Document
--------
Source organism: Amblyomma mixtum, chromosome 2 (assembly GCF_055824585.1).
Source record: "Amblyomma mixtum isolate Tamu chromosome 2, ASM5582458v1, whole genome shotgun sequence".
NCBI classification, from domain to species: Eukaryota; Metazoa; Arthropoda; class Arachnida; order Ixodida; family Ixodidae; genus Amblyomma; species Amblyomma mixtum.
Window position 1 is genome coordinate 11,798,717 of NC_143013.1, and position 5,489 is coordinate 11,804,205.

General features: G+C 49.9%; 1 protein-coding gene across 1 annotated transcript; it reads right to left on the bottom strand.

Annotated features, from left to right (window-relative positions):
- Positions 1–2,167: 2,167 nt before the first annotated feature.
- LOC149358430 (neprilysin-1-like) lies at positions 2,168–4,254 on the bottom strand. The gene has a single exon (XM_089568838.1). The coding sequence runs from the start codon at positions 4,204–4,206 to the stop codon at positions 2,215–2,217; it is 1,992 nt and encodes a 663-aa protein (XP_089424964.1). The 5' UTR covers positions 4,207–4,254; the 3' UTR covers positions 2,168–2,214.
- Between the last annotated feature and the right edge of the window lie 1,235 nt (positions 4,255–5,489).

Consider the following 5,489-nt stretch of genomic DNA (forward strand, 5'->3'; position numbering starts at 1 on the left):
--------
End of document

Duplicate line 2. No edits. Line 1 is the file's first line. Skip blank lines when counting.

Source record: "Amblyomma mixtum isolate Tamu chromosome 2, ASM5582458v1, whole genome shotgun sequence".